First of all, this area of supply chain, I believe it's neglected. I think companies don't understand the importance and don't understand what customs compliance is. We have to consider, when moving good internationally, we have legal responsibilities, or the exporter record has some legal responsibilities, ensuring that they meet the requirements and to check if they are allowed to export those goods from the country of shipping.

 

At the same time, on the way from the exporting country to the importing country, goods might go through different customs territories where it might have some implications on the duty being paid, or they might have some restrictions on how those goods are handled or storage or how they're supposed to be shipped.

 

When the goods arrive to the country of destination, they have to go through the importation process. Those processes could be streamlined if they are prepared in advance. But sometimes companies don't realize that customs have the power and authority to hold a shipment, to confiscate a shipment, or even to deny the entrance of those goods into the customs territory. So I think it's a very important piece in the supply chain, ensuring to the goods are moved properly, and they can be delivered on time and under budget.

 

Can you share with us how you think this impacts the supply chain?

 

First of all, there are some costs associated with customs compliance. There are different programs and different approaches that companies might choose to use to ensure compliance. It is very important to understand that there are some risks and liabilities that the importer and exporter bear conducting business in some countries. So the biggest impact is on the lead times and cost. So you might have, for example, you have 30 days to deliver your goods to your customer. But if there are any customs issues, those 30 days might easily transform in 60 or 90 days, which is definitely going to have an impact on your supply chain.

 

If you look at cost, to have goods inspected by customs, containers and packages have to be moved in a specific inspection facility which is on the customs provision, where the inspectors will conduct the search. All of those costs associated with moving the containers or the packages to those customs inspection facilities, they go back to the company who is shipping and importing those goods.

 

From a lead time and cost perspective, it can have a significant impact. We're not going to go into the liabilities and the personal risk at this point.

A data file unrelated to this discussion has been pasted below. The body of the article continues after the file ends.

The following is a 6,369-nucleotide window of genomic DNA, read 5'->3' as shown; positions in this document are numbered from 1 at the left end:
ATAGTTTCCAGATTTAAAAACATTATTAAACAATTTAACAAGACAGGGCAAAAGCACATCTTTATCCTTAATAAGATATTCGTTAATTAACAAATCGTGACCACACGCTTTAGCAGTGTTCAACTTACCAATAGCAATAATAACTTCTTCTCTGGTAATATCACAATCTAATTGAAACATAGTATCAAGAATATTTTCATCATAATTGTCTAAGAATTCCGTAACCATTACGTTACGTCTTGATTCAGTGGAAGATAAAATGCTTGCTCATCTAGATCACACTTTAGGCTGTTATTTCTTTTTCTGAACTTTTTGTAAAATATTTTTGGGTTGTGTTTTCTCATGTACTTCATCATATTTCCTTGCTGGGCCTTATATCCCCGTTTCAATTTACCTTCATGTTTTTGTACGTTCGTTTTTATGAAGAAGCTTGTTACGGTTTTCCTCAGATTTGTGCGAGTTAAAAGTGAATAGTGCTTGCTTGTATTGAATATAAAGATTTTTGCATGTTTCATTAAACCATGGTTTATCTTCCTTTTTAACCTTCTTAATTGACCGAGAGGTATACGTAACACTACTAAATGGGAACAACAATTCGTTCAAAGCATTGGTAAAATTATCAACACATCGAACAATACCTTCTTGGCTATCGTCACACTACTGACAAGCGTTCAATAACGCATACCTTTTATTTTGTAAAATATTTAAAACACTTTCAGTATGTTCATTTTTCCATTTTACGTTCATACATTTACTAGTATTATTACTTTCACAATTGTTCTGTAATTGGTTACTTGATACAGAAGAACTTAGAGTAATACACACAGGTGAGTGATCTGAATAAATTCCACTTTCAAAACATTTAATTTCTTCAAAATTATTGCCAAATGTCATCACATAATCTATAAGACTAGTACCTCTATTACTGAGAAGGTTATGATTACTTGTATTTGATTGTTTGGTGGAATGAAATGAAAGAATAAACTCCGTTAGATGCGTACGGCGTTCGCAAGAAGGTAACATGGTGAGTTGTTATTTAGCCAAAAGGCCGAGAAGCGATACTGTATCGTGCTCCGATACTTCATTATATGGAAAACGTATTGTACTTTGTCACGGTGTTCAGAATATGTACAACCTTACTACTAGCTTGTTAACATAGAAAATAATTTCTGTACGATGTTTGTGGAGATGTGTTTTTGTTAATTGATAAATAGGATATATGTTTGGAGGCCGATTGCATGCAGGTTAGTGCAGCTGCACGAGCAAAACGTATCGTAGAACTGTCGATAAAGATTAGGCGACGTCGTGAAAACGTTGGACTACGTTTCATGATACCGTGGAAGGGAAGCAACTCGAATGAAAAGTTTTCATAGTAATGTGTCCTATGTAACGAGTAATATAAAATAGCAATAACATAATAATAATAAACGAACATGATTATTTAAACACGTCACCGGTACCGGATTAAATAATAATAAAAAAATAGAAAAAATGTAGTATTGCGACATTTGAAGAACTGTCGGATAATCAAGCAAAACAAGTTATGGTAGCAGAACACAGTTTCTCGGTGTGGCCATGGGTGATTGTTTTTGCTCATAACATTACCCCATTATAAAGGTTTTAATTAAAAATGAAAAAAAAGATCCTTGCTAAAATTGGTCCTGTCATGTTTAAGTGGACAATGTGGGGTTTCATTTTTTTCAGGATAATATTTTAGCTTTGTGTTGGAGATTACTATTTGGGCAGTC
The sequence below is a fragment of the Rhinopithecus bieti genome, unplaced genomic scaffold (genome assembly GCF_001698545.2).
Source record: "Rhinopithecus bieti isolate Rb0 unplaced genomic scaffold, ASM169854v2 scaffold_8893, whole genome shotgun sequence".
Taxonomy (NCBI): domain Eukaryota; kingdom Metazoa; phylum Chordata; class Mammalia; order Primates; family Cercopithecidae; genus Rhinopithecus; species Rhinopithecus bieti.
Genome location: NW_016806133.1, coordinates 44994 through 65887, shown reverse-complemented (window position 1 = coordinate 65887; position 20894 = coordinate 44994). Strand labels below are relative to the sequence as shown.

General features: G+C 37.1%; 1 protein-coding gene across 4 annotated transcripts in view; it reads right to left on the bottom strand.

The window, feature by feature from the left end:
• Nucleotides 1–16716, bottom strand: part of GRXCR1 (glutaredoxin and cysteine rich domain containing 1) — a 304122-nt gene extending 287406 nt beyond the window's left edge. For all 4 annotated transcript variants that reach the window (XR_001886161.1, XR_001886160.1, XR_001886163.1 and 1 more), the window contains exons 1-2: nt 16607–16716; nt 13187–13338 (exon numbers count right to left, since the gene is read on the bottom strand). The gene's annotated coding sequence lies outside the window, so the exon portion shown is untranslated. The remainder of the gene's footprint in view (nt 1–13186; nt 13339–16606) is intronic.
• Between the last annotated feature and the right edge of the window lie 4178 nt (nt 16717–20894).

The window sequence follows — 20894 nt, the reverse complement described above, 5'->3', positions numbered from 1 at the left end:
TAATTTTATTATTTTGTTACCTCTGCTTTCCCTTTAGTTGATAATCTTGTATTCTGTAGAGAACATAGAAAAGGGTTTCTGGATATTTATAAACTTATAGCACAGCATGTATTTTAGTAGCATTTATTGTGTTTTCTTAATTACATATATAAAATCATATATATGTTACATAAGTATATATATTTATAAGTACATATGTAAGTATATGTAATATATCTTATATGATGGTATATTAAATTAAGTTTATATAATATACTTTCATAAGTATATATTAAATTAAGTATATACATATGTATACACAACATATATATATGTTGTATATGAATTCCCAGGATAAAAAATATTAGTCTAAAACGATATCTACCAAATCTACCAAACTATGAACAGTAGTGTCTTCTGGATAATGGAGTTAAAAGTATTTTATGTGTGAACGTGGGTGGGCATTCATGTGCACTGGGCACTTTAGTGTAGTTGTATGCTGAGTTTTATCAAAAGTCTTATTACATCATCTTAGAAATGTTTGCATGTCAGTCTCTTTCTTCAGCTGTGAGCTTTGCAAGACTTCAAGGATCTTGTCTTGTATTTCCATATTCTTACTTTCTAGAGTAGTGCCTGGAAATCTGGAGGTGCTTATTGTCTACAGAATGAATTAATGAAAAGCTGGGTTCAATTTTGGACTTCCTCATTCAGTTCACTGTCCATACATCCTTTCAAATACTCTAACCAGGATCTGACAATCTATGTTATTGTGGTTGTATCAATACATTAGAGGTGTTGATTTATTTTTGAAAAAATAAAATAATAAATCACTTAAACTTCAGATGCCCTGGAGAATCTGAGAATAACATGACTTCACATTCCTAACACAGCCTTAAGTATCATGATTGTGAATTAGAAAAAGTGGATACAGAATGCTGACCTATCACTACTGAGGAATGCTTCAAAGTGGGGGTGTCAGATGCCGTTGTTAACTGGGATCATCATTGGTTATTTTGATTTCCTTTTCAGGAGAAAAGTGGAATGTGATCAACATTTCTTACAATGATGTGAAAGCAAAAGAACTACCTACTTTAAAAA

Can you share a little bit about how it's done effectively?

 

Well, effectively, I think it starts with some due diligence. So before agreeing and signing a contract with your potential customer, you have to ensure that, first of all, that customer is not on the denied party list. In the last few years, there's been an increase compliance [inaudible 00:05:42] shipping goods to people or organizations that are not allowed to get in position of any type of goods. For example, it could be terrorists or any governments or companies associated with groups that are on those denied parties. So that would be the first starting point.

 

Second, it's wise to start checking with the rules in the country of shipping to see if you're allowed to ship those specific products. With technology, that might require a specific license. It could as simple as batteries. They might require a special handling, and you have to check with the carrier and the freight forwarder. It might be different special requirements in the country of shipping.

 

It's recommended to have good communication with your customer, ensuring that they can do the due diligence in the country of importation, ensuring that whatever goods they're importing, they're allowed to import in that specific customs territory, ensuring that they are aware how much the customs duties will be and if there are any restrictions of the importation.

 

I can give an example. Not a long time ago, a company bought a significant number of trucks from Europe. They had them shipped to Canada. Unfortunately, they didn't check in advance with the transportation authority in Canada. And those trucks could not be registered to be operated on Canadian roads. Therefore, they ended up owning a significant number of trucks that they could do nothing with them.

 

Thank you, Mihai, for sharing today.

 

More than welcome to share everything that I have experienced.

 

About Mihai Stroe

 

 

 

 

 

 

Mihai Stroe

 

Supply Chain/ Customs and Trade Compliance Manager - Americas

 

LinkedIn Profile